LEGO is a brand that has successfully re-invented itself.
Licensing innovation and an ability to evolve has been a major part of the strategy. LEGO has realised that it’s functionality and core proposition of creativity expressed as “Just imagine…” can be applied to an abundance of diverse brands and even services.
Some great examples include:
LEGO Technic, originally launched in 1977 and relaunched in the modern format in 1984, made efforts from brands like Frank Hornby’s Meccano redundant to modern kids.
Star Wars LEGO with cheeky characters and amazingly accurate models, relaunching the brand to a generation of new consumers (and collectors).
A LEGO pilot even took to the upper atmosphere courtesy of some enterprising Canadian students:
And I spent a very enjoyable couple of days, unashamedly reliving my childhood by building a LEGO VW 1962 Combi Camper, using all 1,322 pieces of the stuff.
A few sore fingers later and it has pride of place on the mantlepiece and well out of reach of the kids…
Needless to say every great brand is in the sights of a Hollywood producer.
The “Cloudy With a Chance of Meatballs” team of Phil Lord and Christopher Miller is directing “LEGO: The Piece of Resistance” which is a hybrid of live-action and LEGO-based animation. It follows the adventures of “instruction worker” Emmet (voiced by Chris Pratt), a manual labourer in the LEGO world, capable only of following directions from a manual. Will Arnett will voice the role of LEGO Batman. LEGO Yoda, Indiana Jones and Superman will also feature in this battle of good versus evil.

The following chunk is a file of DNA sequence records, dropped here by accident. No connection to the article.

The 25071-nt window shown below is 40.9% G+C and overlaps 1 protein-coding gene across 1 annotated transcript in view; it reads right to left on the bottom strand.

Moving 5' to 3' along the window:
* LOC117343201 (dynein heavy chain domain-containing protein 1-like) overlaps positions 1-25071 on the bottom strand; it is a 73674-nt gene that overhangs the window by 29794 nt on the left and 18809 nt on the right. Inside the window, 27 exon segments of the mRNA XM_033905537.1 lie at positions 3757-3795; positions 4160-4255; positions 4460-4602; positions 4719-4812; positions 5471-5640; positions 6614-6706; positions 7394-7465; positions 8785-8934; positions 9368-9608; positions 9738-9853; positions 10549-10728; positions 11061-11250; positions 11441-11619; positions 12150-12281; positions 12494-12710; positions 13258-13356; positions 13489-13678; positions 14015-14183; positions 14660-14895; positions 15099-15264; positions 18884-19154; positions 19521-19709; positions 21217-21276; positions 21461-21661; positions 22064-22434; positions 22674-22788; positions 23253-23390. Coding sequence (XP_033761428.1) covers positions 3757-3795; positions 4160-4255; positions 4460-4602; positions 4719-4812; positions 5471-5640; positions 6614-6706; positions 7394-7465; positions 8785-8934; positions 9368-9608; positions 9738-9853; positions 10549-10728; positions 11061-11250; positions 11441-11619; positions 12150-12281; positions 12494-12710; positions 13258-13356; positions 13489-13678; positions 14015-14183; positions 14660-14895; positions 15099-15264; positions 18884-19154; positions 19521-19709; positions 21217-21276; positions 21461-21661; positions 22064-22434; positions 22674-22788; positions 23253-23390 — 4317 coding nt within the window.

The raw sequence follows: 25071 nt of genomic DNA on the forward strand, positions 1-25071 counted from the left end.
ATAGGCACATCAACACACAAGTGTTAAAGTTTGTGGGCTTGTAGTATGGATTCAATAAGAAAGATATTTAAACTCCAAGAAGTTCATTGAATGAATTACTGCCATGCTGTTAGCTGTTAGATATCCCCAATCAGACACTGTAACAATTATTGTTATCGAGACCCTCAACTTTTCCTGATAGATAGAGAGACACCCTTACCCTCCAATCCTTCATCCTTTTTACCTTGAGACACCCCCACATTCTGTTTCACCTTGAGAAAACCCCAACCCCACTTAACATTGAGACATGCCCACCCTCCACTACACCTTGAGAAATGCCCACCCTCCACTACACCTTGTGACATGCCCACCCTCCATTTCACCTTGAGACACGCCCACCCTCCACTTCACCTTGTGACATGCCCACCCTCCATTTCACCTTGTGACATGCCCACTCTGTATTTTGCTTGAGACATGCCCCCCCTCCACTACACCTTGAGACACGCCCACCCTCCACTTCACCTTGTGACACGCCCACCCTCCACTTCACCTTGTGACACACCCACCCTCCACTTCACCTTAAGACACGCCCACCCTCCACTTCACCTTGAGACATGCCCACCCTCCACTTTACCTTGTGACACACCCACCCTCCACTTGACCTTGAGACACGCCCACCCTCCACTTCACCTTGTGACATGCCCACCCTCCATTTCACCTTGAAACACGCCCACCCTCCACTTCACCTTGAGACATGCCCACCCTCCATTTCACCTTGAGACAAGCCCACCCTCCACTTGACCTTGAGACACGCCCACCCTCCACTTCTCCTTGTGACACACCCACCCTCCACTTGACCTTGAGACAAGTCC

Australian visual-effects house Animal Logic will handle the CGI, which is expected to comprise 80 percent of “LEGO.” The project is scheduled for US release on Feb. 28, 2014.
So despite its plastic rigidity, LEGO has certainly become an incredibly flexible brand without losing it’s core promise of creativity and imagination – as brilliantly established in its classic 1981 Mike Cozens “Kipper” ad, still one of the best ads ever made (interestingly the impressionist Roger Kitter not Tommy Cooper does the voiceover):
If movie licensing and production weren’t enough, this latest collaboration with Google proves LEGO is a brand still innovating in exciting and very relevant new areas.
LEGO and Google have linked up in a new project, called Build, via M&C Saatchi’s digital agency Mark, to showcase the 3D capabilities of Google’s web browser Chrome. The project was produced by Swedish digital agency North Kingdom. It also marks the 50th anniversary of Lego’s launch in Australia.
The campaign allows users to claim their own plots anywhere in Australia and New Zealand, with plans to roll it out globally. Builders can use up to 1,000 virtual bricks to construct buildings and can then share their creations online and with their friends.
To show just how far LEGO has come, Lucinda Barlow, head of marketing for Google Australia and New Zealand said in a press release:
“If a toy could be part of a company’s DNA then Lego would be part of Google’s. We’ve loved working together to create Build, which turns the web into a collaborative canvas where you can create and explore a new Lego world together, online.”
All this from a brick first invented in Billund, Denmark in 1949.
Once in Build, it feels a bit like the early virtual world / second life experience, but you are excused any criticism of reality and pixilation because it’s LEGO.
Also fascinating to see the bizarre buildings already built in my street. Who knew that I had such interesting neighbours!
This latest Google collaboration continues to perpetuate the core brand proposition across another new sector and user group, helping to secure LEGO’s future for another 50 years amongst kids of all ages.
Have a go, but watch out it is incredibly addictive…BUILD
- Lego Build With Chrome Wins the Internet (wired.com)
- More fun with LEGO – how much LEGO does a house need? (sullieseverything.wordpress.com)